Tech turmoil spills into NYC commercial real estate

That could leave Manhattan office landlords high and dry.

Tech accounts for 20% of tenants at Boston Properties and 17% at Empire State Realty Trust, SL Green Realty and Vornado Realty Trust, respectively, according to BMO. That exposure explains the tech-like losses in the landlords’ share prices.

Boston Properties’ stock, down 32% from its high heading into today, is the best-performer. SL Green, the city’s largest commercial landlord, is the worst at a 41% drop and the rest are in between. The S&P 500 was down 22% heading into today.

Boston Properties’ outperformance may reflect that just 27% of its portfolio is in New York. It’s 100% for both Empire State Realty and SL Green and 87% for Vornado, whose stock is flirting with its pandemic-era low of March 2020. The New York “fear trade” is back.

These office landlords are sophisticated long-term players who weathered the collapse of the dot-com bubble, the 2008 financial crisis, and the 2020 onslaught of Covid-19. In all those crises, Uncle Sam rode to the rescue by cutting interest rates and, in 2008 and 2020, taking emergency measures to keep the financial system afloat and tenants paying rent. But the cavalry isn’t coming this time and the cost of capital is rising quickly as the Federal Reserve boosts interest rates.

Around 20 years ago, city leaders made economic diversification a priority so New York’s fortunes would not be so vulnerable to Wall Street’s booms and busts. The tech, tourism, health care and education sectors grew. A thriving venture-capital scene took root.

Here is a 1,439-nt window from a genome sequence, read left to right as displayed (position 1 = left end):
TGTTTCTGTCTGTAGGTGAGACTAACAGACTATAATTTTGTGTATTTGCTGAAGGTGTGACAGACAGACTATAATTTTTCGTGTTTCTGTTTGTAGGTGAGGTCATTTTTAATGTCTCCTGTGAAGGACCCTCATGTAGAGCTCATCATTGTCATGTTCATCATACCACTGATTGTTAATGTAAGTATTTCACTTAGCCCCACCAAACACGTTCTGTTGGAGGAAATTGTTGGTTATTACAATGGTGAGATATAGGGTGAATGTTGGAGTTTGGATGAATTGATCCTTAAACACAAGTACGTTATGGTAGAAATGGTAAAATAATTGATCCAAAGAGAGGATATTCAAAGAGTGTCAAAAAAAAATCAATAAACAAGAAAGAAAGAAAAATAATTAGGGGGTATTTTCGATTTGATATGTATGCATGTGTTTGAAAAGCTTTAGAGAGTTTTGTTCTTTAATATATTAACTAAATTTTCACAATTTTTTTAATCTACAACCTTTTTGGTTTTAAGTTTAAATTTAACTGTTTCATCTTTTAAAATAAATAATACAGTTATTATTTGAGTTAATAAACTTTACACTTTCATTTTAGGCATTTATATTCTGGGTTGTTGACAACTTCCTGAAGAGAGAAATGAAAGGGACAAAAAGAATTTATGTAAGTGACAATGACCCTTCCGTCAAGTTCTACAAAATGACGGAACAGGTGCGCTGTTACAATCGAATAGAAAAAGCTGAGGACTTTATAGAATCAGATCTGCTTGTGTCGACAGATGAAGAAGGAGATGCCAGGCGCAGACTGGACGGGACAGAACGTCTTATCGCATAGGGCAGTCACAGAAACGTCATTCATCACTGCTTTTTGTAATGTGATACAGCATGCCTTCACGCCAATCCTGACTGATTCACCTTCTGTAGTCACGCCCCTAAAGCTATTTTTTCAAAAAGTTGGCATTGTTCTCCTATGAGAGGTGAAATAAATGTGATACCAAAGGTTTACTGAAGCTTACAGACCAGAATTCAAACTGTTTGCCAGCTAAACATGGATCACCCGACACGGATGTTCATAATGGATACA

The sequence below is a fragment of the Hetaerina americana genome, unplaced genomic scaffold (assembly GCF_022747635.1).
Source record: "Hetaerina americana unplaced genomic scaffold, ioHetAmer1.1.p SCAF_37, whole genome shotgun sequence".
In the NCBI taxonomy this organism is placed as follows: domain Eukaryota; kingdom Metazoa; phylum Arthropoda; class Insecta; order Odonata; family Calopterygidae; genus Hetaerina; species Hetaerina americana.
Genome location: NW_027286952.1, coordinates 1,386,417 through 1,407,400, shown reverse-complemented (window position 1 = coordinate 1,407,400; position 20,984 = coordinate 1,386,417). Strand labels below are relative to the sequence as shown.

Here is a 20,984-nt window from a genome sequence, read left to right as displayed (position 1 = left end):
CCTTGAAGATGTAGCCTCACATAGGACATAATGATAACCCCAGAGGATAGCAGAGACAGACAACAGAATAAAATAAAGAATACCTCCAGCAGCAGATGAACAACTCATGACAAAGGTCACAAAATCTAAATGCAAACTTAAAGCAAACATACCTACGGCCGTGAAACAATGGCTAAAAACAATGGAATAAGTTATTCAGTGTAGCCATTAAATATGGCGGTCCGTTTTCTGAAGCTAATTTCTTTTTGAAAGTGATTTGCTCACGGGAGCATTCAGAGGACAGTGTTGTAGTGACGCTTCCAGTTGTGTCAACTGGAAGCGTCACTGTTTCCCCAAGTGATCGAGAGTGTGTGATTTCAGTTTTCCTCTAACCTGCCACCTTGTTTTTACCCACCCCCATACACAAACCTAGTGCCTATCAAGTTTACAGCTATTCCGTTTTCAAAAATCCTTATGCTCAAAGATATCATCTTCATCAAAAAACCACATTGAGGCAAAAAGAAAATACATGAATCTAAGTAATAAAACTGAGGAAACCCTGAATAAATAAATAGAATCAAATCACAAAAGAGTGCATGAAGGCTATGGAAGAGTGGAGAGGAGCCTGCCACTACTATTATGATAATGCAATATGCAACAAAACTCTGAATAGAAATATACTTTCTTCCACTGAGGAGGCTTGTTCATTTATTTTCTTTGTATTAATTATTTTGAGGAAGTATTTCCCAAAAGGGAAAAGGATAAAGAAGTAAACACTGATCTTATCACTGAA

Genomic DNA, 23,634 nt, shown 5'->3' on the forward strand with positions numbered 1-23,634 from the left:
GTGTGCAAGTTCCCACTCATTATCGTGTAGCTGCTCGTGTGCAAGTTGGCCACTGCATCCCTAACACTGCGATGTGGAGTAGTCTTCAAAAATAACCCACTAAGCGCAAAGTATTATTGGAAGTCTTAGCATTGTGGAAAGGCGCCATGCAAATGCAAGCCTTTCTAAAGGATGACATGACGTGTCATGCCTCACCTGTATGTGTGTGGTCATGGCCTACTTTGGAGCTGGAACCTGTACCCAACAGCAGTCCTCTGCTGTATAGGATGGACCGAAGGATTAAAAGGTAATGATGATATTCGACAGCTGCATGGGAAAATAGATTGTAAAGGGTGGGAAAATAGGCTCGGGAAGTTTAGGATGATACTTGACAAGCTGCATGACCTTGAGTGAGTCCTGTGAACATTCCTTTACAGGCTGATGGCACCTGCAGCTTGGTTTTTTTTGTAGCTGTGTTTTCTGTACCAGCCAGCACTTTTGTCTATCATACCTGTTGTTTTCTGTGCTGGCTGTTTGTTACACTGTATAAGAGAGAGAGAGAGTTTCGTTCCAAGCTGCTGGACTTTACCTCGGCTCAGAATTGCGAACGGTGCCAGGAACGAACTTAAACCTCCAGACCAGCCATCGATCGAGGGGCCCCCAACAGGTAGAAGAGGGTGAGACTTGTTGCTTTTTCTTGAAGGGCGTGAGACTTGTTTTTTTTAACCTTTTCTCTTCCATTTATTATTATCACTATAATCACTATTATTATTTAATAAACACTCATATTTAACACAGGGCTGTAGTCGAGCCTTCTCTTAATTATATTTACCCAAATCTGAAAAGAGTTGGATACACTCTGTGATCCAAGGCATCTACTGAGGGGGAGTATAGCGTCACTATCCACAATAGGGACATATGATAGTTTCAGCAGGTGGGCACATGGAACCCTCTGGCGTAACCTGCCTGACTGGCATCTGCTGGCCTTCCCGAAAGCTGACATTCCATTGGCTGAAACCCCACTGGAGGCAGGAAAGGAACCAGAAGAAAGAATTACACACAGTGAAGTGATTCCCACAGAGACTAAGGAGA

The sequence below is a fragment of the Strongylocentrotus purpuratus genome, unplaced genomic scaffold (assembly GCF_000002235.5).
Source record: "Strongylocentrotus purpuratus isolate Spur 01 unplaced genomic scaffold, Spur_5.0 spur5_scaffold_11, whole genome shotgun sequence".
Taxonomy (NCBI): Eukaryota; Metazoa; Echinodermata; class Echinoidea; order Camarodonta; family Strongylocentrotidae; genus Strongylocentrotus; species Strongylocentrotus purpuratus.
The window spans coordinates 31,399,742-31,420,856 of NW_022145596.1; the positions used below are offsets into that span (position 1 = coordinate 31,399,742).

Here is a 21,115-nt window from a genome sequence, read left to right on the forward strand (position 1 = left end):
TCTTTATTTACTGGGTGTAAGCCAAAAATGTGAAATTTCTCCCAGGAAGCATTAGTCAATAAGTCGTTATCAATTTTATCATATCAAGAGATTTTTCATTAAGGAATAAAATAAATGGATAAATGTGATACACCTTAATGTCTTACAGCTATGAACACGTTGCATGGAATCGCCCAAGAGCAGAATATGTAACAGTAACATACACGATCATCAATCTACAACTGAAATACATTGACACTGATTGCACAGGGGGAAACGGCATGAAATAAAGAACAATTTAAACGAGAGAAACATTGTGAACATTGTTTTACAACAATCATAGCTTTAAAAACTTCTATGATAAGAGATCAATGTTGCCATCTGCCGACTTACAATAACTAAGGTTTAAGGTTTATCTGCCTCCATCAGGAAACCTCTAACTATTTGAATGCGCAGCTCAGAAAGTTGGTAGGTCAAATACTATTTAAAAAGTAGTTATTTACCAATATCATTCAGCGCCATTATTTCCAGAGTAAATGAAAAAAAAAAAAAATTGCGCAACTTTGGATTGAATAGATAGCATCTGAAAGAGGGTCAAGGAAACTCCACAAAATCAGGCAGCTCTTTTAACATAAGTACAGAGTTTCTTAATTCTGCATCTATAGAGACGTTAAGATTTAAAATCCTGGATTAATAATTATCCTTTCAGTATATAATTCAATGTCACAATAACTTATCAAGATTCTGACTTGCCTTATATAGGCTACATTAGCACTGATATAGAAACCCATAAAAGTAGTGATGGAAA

The benefits of the city’s tech embrace became clear in the dark days of August 2020, when Facebook delivered a crucial vote of confidence in Manhattan’s future by pledging to lease 730,000 square feet at the Vornado-owned Farley Building in Midtown. As recently as April Facebook was still expanding its footprint, when parent Meta Platforms leased an additional 300,000 square feet at 770 Broadway, another Vornado building.

But the tech sector’s ups and down can be just as volatile as Wall Street’s. Indeed, tech and finance are closely linked. Venture-capital activity tends to track Nasdaq and in the first quarter “mega-round” funding fell 30% followed by a 16% drop in April.

And a few weeks after committing to more space at 770 Broadway, on May 4 Facebook initiated its first hiring freeze. It too might have to reassess its real estate footprint. BMO said New York tech job listings declined by 3.5% in May.

As for Compass, its office footprint includes a 100,000 square-foot headquarters at 90 Fifth Ave. The lease expires in 2025.

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